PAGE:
" Writing in The New York Times, Anthony Boucher — described by a Fleming biographer, John Pearson as " throughout an avid anti-Bond and an anti-Fleming man "— was again damning of Fleming's work, saying " it's harder than ever to see why an ardent coterie so admires Ian Fleming's tales ".
Niven was the only James Bond actor mentioned by name in the text of Fleming's novels.
The story was written at Fleming's Goldeneye estate in Jamaica in early 1956.
Fleming's trip to Istanbul in June 1955 to cover an Interpol conference for The Sunday Times was a source of much of the background information in the story.
Benson felt that the " Fleming Sweep steadily propels the plot " of From Russia, with Love and, though it was the longest of Fleming's novels, " the Sweep makes it seem half as long.
Julian Symons, in The Times Literary Supplement, considered that it was Fleming's " tautest, most exciting and most brilliant tale ", that the author " brings the thriller in line with modern emotional needs ", and that Bond " is the intellectual's Mike Hammer: a killer with a keen eye and a soft heart for a woman ".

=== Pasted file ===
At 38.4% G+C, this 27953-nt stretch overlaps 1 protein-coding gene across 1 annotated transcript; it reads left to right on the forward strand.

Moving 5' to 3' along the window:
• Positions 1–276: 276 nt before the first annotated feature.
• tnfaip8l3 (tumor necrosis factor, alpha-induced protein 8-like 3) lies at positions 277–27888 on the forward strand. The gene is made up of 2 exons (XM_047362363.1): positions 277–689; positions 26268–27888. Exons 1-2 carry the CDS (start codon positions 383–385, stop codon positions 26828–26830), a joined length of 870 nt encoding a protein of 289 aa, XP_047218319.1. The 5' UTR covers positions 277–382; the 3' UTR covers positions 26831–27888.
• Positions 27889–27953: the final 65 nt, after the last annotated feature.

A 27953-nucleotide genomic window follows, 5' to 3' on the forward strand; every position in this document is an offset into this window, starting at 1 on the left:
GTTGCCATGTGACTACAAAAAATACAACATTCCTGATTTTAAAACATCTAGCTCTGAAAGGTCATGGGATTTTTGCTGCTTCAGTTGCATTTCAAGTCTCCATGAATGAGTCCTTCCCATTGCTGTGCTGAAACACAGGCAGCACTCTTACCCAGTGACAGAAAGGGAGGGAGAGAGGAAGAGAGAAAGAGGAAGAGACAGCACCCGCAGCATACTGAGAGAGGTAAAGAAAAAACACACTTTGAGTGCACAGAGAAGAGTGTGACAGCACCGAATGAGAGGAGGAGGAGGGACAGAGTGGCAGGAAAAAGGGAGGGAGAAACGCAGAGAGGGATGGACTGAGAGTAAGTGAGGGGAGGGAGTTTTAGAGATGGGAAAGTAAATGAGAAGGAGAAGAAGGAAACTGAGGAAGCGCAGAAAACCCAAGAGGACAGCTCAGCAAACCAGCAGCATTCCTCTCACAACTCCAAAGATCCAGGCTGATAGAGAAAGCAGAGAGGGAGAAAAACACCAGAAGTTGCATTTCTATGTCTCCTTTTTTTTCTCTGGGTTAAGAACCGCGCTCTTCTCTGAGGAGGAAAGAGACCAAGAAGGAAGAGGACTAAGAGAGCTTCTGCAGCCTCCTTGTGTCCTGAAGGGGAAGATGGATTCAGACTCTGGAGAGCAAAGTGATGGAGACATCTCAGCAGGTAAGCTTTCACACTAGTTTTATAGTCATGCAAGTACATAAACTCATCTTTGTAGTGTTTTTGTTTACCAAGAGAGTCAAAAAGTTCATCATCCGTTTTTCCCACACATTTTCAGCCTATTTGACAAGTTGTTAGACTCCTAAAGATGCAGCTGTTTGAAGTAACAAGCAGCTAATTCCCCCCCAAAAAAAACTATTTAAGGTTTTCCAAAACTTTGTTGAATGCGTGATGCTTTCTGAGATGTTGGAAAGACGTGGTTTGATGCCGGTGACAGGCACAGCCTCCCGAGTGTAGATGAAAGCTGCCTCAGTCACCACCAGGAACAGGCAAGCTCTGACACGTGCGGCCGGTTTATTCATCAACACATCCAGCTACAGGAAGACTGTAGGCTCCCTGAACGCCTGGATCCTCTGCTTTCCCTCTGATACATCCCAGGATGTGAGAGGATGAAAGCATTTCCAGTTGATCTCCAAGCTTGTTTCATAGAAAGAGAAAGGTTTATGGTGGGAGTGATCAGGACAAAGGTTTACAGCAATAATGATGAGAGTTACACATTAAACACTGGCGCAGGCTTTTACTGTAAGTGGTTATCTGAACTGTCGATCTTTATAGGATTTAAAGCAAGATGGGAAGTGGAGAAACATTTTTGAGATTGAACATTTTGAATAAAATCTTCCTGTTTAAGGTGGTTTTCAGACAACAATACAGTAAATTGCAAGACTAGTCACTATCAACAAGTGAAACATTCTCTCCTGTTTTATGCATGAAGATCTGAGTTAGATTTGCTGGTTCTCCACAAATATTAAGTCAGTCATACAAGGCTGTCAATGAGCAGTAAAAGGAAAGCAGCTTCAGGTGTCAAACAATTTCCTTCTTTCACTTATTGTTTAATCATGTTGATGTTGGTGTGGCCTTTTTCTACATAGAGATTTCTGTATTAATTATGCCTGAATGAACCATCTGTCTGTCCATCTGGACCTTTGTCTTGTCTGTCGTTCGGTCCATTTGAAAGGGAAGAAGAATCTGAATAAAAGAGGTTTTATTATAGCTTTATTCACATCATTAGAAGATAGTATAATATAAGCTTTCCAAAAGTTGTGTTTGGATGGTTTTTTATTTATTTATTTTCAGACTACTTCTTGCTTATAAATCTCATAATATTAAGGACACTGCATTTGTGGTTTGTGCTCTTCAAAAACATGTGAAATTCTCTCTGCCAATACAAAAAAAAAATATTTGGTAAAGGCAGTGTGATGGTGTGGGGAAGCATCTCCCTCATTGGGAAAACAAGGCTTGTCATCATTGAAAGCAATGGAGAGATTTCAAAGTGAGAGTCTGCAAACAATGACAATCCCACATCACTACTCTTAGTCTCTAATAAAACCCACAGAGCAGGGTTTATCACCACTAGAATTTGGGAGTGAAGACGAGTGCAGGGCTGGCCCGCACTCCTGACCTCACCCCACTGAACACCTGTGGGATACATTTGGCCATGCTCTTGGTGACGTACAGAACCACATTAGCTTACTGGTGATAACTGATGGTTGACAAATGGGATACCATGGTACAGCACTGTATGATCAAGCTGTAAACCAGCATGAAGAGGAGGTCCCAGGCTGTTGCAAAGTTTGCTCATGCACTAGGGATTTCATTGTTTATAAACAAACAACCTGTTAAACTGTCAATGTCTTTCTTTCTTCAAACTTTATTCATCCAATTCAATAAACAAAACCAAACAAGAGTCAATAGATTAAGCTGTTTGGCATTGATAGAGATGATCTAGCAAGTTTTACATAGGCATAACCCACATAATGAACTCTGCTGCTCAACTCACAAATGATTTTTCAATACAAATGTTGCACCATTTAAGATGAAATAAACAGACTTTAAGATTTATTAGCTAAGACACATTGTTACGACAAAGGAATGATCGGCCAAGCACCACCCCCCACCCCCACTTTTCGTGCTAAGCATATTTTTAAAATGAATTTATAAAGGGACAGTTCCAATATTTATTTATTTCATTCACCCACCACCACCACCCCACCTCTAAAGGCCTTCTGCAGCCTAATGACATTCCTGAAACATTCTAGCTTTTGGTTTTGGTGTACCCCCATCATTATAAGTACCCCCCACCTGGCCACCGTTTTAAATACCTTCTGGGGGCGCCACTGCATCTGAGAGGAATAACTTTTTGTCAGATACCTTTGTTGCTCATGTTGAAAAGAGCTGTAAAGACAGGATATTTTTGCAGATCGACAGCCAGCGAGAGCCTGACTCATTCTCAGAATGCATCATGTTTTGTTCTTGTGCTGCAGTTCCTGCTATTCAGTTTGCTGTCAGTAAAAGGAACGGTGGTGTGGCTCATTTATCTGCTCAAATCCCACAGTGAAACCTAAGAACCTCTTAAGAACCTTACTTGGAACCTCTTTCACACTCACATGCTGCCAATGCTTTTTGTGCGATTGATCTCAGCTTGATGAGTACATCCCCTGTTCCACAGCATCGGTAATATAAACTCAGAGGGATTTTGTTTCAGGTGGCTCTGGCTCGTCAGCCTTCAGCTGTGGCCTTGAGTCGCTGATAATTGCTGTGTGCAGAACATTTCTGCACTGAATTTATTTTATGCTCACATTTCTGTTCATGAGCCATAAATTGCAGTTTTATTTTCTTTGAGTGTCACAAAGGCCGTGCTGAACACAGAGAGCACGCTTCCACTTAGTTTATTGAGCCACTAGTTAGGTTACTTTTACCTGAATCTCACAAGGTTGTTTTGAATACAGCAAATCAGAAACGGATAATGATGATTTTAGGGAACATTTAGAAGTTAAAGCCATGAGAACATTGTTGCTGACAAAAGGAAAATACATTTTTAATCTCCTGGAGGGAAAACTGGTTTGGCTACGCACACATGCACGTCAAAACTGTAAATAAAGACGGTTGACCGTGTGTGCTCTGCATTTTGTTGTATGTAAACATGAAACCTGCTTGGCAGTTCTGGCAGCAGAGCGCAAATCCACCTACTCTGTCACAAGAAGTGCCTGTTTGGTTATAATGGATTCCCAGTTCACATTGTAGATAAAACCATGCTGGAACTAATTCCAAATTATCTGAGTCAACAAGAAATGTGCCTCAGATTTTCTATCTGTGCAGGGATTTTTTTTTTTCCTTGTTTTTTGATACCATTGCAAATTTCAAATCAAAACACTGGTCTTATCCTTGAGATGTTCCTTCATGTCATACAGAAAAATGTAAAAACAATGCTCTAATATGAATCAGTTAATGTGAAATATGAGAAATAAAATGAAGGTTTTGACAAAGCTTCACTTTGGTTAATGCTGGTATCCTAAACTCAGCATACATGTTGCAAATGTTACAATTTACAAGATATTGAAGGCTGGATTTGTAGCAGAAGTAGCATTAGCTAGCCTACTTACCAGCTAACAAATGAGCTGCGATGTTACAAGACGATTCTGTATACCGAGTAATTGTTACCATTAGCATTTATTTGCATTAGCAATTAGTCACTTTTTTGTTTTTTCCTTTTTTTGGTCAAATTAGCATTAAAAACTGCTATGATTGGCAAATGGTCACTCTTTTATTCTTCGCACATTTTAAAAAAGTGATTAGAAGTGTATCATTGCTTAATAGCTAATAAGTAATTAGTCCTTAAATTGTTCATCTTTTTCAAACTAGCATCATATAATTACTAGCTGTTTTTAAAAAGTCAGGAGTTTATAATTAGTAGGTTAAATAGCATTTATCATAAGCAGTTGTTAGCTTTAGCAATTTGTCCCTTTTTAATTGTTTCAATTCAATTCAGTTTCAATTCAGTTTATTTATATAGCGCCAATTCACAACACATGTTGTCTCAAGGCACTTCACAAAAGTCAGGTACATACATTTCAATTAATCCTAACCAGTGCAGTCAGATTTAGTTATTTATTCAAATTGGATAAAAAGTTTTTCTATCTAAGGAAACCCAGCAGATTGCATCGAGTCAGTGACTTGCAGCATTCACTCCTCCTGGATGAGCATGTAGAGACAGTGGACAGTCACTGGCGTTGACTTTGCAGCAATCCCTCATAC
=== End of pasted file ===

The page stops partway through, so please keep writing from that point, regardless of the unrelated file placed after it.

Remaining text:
Fleming's and acquired
At the same time it backed two expatriate North Americans in Britain, who had acquired screen rights to Ian Fleming's James Bond novels.

Fleming's and by
There have been six other authors who wrote authorised Bond novels or novelizations after Fleming's death in 1964: Kingsley Amis, Christopher Wood, John Gardner, Raymond Benson, Sebastian Faulks and Jeffery Deaver ; a new novel, written by William Boyd, is planned for release in 2013.
* The first two pages of Ian Fleming's novel Diamonds Are Forever are told from the point of view of an African scorpion which kills and eats a beetle and is then casually crushed and killed itself, by one of the villains whom James Bond would later confront and eventually crush.
** James Bond novels, the original literary works by Fleming, plus works by other authors after Fleming's death ( usually commissioned by the owner of the Fleming copyrights, a company now known as Ian Fleming Publications )
Dr. No is the sixth novel in Ian Fleming's James Bond series, first published in the UK by Jonathan Cape on 31 March 1958.